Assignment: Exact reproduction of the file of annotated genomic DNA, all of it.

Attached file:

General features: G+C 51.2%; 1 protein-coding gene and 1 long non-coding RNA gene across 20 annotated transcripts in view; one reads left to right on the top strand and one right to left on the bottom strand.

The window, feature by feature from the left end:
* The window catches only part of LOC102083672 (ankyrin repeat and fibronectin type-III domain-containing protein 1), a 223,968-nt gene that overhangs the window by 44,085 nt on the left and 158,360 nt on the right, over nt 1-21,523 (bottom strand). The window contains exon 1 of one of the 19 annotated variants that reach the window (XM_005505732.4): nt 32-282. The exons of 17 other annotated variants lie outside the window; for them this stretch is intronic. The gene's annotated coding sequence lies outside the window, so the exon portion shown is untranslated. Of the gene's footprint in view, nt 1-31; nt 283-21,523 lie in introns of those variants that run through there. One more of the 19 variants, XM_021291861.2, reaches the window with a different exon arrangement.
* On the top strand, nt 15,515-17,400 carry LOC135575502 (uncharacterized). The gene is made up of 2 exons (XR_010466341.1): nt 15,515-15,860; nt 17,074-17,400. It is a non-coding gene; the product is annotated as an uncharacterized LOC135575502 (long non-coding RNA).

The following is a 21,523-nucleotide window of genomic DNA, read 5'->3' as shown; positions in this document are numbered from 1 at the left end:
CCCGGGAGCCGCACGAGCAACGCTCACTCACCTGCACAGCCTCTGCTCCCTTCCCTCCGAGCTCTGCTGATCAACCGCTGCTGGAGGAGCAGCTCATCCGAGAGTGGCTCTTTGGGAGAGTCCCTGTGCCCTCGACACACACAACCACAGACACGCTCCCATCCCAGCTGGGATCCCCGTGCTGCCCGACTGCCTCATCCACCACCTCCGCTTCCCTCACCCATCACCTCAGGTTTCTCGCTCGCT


General features: G+C 51.2%; 1 protein-coding gene and 1 long non-coding RNA gene across 20 annotated transcripts in view; one reads left to right on the top strand and one right to left on the bottom strand.

The window, feature by feature from the left end:
* The window catches only part of LOC102083672 (ankyrin repeat and fibronectin type-III domain-containing protein 1), a 223,968-nt gene that overhangs the window by 44,085 nt on the left and 158,360 nt on the right, over nt 1-21,523 (bottom strand). The window contains exon 1 of one of the 19 annotated variants that reach the window (XM_005505732.4): nt 32-282. The exons of 17 other annotated variants lie outside the window; for them this stretch is intronic. The gene's annotated coding sequence lies outside the window, so the exon portion shown is untranslated. Of the gene's footprint in view, nt 1-31; nt 283-21,523 lie in introns of those variants that run through there. One more of the 19 variants, XM_021291861.2, reaches the window with a different exon arrangement.
* On the top strand, nt 15,515-17,400 carry LOC135575502 (uncharacterized). The gene is made up of 2 exons (XR_010466341.1): nt 15,515-15,860; nt 17,074-17,400. It is a non-coding gene; the product is annotated as an uncharacterized LOC135575502 (long non-coding RNA).

The following is a 21,523-nucleotide window of genomic DNA, read 5'->3' as shown; positions in this document are numbered from 1 at the left end:
CCCGGGAGCCGCACGAGCAACGCTCACTCACCTGCACAGCCTCTGCTCCCTTCCCTCCGAGCTCTGCTGATCAACCGCTGCTGGAGGAGCAGCTCATCCGAGAGTGGCTCTTTGGGAGAGTCCCTGTGCCCTCGACACACACAACCACAGACACGCTCCCATCCCAGCTGGGATCCCCGTGCTGCCCGACTGCCTCATCCACCACCTCCGCTTCCCTCACCCATCACCTCAGGTTTCTCGCTCGCT